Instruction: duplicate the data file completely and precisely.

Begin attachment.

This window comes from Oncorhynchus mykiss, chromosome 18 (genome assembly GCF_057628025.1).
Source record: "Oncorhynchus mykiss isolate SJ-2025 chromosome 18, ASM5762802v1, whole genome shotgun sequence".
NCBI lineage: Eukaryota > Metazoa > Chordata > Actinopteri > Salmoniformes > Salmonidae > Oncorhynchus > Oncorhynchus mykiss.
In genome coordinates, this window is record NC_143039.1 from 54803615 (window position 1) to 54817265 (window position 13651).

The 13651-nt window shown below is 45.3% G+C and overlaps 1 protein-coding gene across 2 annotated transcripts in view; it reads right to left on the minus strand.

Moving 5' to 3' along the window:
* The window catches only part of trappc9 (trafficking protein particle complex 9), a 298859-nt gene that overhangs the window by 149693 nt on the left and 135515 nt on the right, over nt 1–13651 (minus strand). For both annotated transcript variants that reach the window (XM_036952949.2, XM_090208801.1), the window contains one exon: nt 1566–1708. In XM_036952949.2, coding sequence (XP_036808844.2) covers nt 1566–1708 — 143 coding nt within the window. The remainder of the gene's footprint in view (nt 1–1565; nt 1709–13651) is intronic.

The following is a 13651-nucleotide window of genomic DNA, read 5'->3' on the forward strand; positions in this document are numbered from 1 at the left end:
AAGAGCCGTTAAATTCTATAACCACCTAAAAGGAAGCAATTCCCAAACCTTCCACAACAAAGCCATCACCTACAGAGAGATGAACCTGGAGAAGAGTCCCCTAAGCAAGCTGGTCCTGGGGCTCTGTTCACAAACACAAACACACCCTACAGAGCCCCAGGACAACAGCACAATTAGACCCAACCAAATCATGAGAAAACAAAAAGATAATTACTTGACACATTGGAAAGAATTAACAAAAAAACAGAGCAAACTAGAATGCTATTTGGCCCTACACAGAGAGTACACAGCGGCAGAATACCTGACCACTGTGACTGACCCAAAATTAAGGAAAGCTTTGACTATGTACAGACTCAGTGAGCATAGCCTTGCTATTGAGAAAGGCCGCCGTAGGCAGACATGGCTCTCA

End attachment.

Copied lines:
This window comes from Oncorhynchus mykiss, chromosome 18 (genome assembly GCF_057628025.1).
Source record: "Oncorhynchus mykiss isolate SJ-2025 chromosome 18, ASM5762802v1, whole genome shotgun sequence".
NCBI lineage: Eukaryota > Metazoa > Chordata > Actinopteri > Salmoniformes > Salmonidae > Oncorhynchus > Oncorhynchus mykiss.
In genome coordinates, this window is record NC_143039.1 from 54803615 (window position 1) to 54817265 (window position 13651).

The 13651-nt window shown below is 45.3% G+C and overlaps 1 protein-coding gene across 2 annotated transcripts in view; it reads right to left on the minus strand.

Moving 5' to 3' along the window:
* The window catches only part of trappc9 (trafficking protein particle complex 9), a 298859-nt gene that overhangs the window by 149693 nt on the left and 135515 nt on the right, over nt 1–13651 (minus strand). For both annotated transcript variants that reach the window (XM_036952949.2, XM_090208801.1), the window contains one exon: nt 1566–1708. In XM_036952949.2, coding sequence (XP_036808844.2) covers nt 1566–1708 — 143 coding nt within the window. The remainder of the gene's footprint in view (nt 1–1565; nt 1709–13651) is intronic.

The following is a 13651-nucleotide window of genomic DNA, read 5'->3' on the forward strand; positions in this document are numbered from 1 at the left end:
AAGAGCCGTTAAATTCTATAACCACCTAAAAGGAAGCAATTCCCAAACCTTCCACAACAAAGCCATCACCTACAGAGAGATGAACCTGGAGAAGAGTCCCCTAAGCAAGCTGGTCCTGGGGCTCTGTTCACAAACACAAACACACCCTACAGAGCCCCAGGACAACAGCACAATTAGACCCAACCAAATCATGAGAAAACAAAAAGATAATTACTTGACACATTGGAAAGAATTAACAAAAAAACAGAGCAAACTAGAATGCTATTTGGCCCTACACAGAGAGTACACAGCGGCAGAATACCTGACCACTGTGACTGACCCAAAATTAAGGAAAGCTTTGACTATGTACAGACTCAGTGAGCATAGCCTTGCTATTGAGAAAGGCCGCCGTAGGCAGACATGGCTCTCA